RSS

Daily Archives: July 13, 2012

Carly Watters, Literary Agent Blog

There are some really simple tips that can maximize your query’s impact. Once you’ve got the basics–word count, genre, hook, mini synopsis (with a hint of intrigue), and your delightful author bio–what can you do to rise above the crowd?

  1. Personalize your email and know something about the agent you’re querying. Include a personal salutation. Have you read one of their client’s books? How did you find them? Do you follow their blog or like something they tweeted?
  2. Research and be selective in your querying to agents. Only query agents who represent work in your genre. It’s a waste of everyone’s time for you to submit too broadly. Agents know when you’re grasping at straws.
  3. Keep your query to ONE email screen. We might not want to scroll to learn more if you haven’t hooked us from the start. One email page means we can scan and find everything we…

View original post 151 more words

Advertisements
 
1 Comment

Posted by on July 13, 2012 in Uncategorized

 

Agent Query Connect Website

Finished novel. Yes.

Researched how to write a query letter. Done.

Wrote Query Letter (and rewrote and rewrote) Been there. Sent to Agent of my dreams and received a form letter response. (Dear Author, some intern has decided that your work does not meet the specific criteria we are seeking. This is a subjective business….bottom line. We are not interested. )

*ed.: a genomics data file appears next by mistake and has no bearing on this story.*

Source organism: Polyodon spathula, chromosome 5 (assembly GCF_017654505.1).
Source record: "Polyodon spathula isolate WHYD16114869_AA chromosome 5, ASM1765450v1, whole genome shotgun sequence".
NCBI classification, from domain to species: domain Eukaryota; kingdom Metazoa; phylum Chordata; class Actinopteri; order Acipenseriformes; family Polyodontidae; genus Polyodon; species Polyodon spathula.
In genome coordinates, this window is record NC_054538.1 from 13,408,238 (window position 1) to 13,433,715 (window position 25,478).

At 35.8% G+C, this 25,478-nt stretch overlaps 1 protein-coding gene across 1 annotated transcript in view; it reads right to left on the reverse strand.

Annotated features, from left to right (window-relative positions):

Sent to Agent suggested by friend. Dear Tina…your project is not what I am seeking. (Smiling from ear to ear at an actual response from someone who read my query.)

Now what? Putting on the big girl granny panties and reworking my letter again. I found a great website, not really romance related and iffy on being romance friendly, called wwAgentQueryconnect.com and signed up for some free peer to peer critique. I have only been on the site a couple of days, but it has been a great resource. Lots of actual samples, from real authors, and if you are like me, you can do some searching to find where their query started and then see the finished, polished work that landed them an agent.

I am taking the information I learned, the helpful feedback and working up a new letter. For me, one of the hardest things to determine is whether it is my story that turns and agent off or is it the level of writing on the query. Do they just not get it? Beta readers love it, total strangers ask to read more, but Agents pass. I may be worrying too soon, after all, four rejections is not all that many when I have talked to people who get that many every day.

 

We shall see. But for now, if you are where I am at, I would suggest checking this site out. And if your there, look me up and say hi.

 
Leave a comment

Posted by on July 13, 2012 in Uncategorized

 

Tags: , , , , , ,

 
%d bloggers like this: